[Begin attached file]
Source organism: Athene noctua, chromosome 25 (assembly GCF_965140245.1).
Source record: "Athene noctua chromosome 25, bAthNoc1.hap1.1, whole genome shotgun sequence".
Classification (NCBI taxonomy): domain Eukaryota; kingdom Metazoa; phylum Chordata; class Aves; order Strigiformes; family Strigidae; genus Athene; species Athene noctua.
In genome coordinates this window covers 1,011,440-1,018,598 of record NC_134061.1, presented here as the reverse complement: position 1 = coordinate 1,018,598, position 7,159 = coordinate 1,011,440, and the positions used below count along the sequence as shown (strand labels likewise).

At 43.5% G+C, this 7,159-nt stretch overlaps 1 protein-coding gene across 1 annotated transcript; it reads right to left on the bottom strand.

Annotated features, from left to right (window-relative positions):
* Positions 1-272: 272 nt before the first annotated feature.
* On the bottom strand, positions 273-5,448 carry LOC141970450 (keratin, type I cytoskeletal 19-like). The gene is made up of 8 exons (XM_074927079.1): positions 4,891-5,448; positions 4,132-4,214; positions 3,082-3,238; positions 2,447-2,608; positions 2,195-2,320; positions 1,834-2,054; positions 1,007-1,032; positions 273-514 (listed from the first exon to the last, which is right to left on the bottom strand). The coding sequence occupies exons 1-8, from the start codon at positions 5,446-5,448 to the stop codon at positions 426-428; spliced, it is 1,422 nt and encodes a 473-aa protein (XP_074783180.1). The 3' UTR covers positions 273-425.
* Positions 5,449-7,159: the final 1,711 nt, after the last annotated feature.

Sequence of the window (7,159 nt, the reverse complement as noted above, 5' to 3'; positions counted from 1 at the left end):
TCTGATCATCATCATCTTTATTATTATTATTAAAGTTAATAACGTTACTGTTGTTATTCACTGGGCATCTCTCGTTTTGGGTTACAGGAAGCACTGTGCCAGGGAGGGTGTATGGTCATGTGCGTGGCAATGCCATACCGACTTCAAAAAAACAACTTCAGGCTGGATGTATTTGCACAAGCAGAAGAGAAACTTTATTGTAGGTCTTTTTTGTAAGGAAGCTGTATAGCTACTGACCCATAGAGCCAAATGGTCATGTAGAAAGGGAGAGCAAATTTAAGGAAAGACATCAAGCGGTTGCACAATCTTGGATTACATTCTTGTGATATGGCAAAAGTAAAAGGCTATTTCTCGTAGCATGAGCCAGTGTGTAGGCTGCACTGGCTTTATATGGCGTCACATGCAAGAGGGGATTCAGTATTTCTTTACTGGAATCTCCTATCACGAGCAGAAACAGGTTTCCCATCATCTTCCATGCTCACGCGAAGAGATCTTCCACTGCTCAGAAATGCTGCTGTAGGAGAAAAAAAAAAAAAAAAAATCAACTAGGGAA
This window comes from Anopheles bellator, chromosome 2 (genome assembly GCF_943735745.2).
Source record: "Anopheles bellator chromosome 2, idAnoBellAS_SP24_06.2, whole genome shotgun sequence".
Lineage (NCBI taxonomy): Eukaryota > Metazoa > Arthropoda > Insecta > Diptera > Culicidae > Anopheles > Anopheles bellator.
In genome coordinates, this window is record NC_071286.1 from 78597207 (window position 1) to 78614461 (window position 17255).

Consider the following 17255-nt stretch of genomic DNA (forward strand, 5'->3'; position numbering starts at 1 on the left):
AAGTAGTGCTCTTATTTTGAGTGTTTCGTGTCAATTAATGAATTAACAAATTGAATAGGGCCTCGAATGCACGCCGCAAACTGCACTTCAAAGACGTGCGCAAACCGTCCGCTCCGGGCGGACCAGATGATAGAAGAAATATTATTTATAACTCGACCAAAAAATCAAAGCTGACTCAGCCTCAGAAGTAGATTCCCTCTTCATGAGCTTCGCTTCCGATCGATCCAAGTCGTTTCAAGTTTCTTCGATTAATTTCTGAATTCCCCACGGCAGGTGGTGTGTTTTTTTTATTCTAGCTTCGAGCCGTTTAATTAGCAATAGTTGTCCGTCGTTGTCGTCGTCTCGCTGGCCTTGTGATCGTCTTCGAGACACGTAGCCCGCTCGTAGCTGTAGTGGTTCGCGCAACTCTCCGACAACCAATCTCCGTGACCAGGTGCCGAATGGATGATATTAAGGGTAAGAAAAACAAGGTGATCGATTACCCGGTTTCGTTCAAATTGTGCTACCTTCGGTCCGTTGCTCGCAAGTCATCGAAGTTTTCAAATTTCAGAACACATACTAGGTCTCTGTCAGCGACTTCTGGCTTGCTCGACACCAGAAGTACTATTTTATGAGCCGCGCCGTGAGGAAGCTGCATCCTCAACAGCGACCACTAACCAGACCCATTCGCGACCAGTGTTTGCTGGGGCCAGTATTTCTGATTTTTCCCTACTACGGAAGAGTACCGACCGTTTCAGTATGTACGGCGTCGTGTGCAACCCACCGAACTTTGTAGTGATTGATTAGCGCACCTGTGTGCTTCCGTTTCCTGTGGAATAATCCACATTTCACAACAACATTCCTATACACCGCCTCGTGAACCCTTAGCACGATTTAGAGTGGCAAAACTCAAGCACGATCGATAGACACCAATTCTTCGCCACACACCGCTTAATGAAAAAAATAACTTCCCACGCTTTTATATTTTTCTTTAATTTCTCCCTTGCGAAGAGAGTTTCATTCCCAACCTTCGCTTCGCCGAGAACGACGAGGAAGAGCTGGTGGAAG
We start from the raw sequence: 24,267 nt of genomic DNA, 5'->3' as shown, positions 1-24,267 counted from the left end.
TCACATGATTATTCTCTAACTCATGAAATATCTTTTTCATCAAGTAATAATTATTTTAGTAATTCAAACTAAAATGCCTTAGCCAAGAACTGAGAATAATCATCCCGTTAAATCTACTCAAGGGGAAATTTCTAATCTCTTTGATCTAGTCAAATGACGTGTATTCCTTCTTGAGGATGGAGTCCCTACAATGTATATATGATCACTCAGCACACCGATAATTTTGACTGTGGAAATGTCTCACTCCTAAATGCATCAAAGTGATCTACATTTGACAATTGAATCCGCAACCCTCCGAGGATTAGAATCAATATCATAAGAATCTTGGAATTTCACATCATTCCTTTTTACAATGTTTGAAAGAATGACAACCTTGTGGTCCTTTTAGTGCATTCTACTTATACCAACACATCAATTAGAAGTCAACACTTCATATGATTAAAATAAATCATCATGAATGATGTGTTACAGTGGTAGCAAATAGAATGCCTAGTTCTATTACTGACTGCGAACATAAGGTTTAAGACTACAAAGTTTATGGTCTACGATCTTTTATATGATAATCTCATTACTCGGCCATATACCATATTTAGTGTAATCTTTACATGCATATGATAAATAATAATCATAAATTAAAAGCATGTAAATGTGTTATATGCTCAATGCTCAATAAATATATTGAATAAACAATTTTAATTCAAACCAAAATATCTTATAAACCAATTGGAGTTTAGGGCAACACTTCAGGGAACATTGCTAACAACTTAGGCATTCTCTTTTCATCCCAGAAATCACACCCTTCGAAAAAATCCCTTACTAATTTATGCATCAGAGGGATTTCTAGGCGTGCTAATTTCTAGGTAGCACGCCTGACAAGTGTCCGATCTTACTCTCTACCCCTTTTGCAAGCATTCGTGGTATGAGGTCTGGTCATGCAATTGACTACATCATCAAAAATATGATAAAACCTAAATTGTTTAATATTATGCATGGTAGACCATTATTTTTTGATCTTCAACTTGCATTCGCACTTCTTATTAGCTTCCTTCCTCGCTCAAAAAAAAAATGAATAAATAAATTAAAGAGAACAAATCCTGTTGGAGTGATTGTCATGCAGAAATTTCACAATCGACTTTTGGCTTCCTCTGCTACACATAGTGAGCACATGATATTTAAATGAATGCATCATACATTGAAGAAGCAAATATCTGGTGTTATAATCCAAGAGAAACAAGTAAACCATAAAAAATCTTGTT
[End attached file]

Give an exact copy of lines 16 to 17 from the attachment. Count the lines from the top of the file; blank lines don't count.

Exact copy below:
Consider the following 17255-nt stretch of genomic DNA (forward strand, 5'->3'; position numbering starts at 1 on the left):
AAGTAGTGCTCTTATTTTGAGTGTTTCGTGTCAATTAATGAATTAACAAATTGAATAGGGCCTCGAATGCACGCCGCAAACTGCACTTCAAAGACGTGCGCAAACCGTCCGCTCCGGGCGGACCAGATGATAGAAGAAATATTATTTATAACTCGACCAAAAAATCAAAGCTGACTCAGCCTCAGAAGTAGATTCCCTCTTCATGAGCTTCGCTTCCGATCGATCCAAGTCGTTTCAAGTTTCTTCGATTAATTTCTGAATTCCCCACGGCAGGTGGTGTGTTTTTTTTATTCTAGCTTCGAGCCGTTTAATTAGCAATAGTTGTCCGTCGTTGTCGTCGTCTCGCTGGCCTTGTGATCGTCTTCGAGACACGTAGCCCGCTCGTAGCTGTAGTGGTTCGCGCAACTCTCCGACAACCAATCTCCGTGACCAGGTGCCGAATGGATGATATTAAGGGTAAGAAAAACAAGGTGATCGATTACCCGGTTTCGTTCAAATTGTGCTACCTTCGGTCCGTTGCTCGCAAGTCATCGAAGTTTTCAAATTTCAGAACACATACTAGGTCTCTGTCAGCGACTTCTGGCTTGCTCGACACCAGAAGTACTATTTTATGAGCCGCGCCGTGAGGAAGCTGCATCCTCAACAGCGACCACTAACCAGACCCATTCGCGACCAGTGTTTGCTGGGGCCAGTATTTCTGATTTTTCCCTACTACGGAAGAGTACCGACCGTTTCAGTATGTACGGCGTCGTGTGCAACCCACCGAACTTTGTAGTGATTGATTAGCGCACCTGTGTGCTTCCGTTTCCTGTGGAATAATCCACATTTCACAACAACATTCCTATACACCGCCTCGTGAACCCTTAGCACGATTTAGAGTGGCAAAACTCAAGCACGATCGATAGACACCAATTCTTCGCCACACACCGCTTAATGAAAAAAATAACTTCCCACGCTTTTATATTTTTCTTTAATTTCTCCCTTGCGAAGAGAGTTTCATTCCCAACCTTCGCTTCGCCGAGAACGACGAGGAAGAGCTGGTGGAAG